AEA FCU Executive Indicted For $1 Million MBL Kickback Scheme
YUMA, Ariz. – In the latest scandal surrounding member business lending, the ex-head of business services at troubled AEA FCU was indicted yesterday on charges of conspiracy, fraud and money laundering in a scheme by which he and his wife allegedly earned a house and new cars as kickbacks on loans approved for a local businessman.
Bill Liddle, the former vice president of business services at the one-time $410 million credit union, his wife Rhonda Liddle, and their alleged accomplice, local businessman Frank Ruiz, were all indicted on 68 counts.
A federal grand jury charged that Liddle, hired at the credit union in 2004, approved 50 member business loans totaling more than $22 million to Ruiz between March 2005 and when he was fired in November 2009.
In return, Ruiz, the owner of Desert Best Distributing, Desert Best Technologies, Desert Best Enterprises and the Yuma Fun Factory, among others, funneled more than $1 million back to the Liddles, including $565,000 to buy a home, a membership at the Yuma Country Club, $40,000 to buy a Toyota Sequoia, $9,600 to buy a Corvette and $246,200 in cash, the grand jury alleges.
The loans, most of which have gone bad, have so saddled the credit union, formerly known as Arizona Education Association FCU, that the credit union lost $4.4 million for 2009 and $4.7 million for the first nine months, with net worth just 2%, making it one of NCUA’s special cases.
All of Ruiz's business ventures funded by the AEA loans, including the Yuma Fun Factory, ended in bankruptcy. More than $25 million in AEA loans Liddle authorized during this conspiracy remain in default. All three defendants recently declared personal bankruptcy as well.
"Financial institutions are not personal fun factories for its officers and their anointed business pals, said U.S. Attorney Dennis Burke, in announcing the indictments. “The defendants' selfish scheme has come full circle and they are already paying a price for their greed.”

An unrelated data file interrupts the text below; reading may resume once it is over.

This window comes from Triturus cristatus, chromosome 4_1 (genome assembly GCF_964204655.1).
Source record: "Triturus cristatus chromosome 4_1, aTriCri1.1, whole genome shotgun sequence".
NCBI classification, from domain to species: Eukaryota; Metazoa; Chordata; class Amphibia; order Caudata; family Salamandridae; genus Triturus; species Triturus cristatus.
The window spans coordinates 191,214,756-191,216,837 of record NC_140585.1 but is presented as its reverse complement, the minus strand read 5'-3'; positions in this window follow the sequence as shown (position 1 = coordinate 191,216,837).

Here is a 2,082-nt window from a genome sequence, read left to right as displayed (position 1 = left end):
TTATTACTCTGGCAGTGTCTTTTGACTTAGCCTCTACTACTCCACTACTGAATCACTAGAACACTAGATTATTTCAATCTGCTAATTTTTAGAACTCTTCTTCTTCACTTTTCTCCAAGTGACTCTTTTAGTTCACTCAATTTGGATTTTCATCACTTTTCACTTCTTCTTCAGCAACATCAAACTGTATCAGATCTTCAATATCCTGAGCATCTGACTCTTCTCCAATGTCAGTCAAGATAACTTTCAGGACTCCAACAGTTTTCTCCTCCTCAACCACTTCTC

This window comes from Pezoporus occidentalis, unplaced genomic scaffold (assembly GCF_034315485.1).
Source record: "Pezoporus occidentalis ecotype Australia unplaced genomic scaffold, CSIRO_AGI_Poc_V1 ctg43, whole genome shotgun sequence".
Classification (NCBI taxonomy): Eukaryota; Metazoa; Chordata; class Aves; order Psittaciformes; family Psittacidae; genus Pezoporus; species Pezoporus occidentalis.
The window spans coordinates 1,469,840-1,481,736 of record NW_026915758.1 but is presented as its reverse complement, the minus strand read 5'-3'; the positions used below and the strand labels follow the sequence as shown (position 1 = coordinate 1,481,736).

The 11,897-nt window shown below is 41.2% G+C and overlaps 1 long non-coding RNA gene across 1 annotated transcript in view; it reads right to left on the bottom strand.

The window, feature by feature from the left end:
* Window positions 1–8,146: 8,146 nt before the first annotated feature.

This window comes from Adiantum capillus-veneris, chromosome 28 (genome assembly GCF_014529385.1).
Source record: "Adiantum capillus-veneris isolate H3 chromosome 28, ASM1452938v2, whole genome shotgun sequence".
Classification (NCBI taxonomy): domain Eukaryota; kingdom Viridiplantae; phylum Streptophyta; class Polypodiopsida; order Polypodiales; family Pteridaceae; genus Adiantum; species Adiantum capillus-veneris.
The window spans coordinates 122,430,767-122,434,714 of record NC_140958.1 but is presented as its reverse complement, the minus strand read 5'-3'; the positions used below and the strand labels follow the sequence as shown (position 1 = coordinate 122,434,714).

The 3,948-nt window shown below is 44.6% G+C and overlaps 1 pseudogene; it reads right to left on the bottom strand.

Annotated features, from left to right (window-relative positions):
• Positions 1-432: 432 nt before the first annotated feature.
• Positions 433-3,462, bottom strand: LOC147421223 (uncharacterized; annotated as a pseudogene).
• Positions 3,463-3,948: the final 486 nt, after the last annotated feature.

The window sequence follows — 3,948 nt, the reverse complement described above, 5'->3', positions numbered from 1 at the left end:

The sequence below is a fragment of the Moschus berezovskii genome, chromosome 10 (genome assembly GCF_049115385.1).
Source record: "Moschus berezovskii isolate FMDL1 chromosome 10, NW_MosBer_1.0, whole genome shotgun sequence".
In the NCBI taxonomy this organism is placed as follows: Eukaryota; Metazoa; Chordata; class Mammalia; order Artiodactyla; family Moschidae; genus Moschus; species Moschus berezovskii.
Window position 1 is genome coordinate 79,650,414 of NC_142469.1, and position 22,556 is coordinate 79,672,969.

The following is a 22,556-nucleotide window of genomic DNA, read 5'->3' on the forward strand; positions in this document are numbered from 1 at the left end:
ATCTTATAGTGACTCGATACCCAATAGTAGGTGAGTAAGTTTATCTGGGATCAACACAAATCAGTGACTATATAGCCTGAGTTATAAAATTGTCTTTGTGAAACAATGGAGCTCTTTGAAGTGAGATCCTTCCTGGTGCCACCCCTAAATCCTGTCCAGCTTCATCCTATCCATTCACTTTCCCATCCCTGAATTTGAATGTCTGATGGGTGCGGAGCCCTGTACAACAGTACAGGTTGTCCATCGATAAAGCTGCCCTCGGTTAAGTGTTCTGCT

Denise Sweet-McGregor, interim CEO of the credit union pointed to the alleged MBL scheme as the main reason for the credit union’s problems. "The details of the investigation over the past 11 months have been difficult to suppress,” she said in a statement. “While rumors have been rampant about what members of the community and the media have imagined, we were not at liberty to confirm or deny any of those rumors. However, now that the information about the alleged illegal actions of Mr. Liddle and others has been released by the FBI, the community can now understand why AEA has had to bear such severe financial losses this past year. The harm caused by these alleged actions to AEA's members and dedicated employees is unconscionable."
The case is among a growing number involving MBLs that have caused the failures of large credit unions, including Eastern Financial Florida CU, California’s High Desert FCU, Utah’s Southwest Community FCU, West Virginia’s Center Valley FCU, Colorado Norlarco CU and Michigan’s Huron River Area FCU.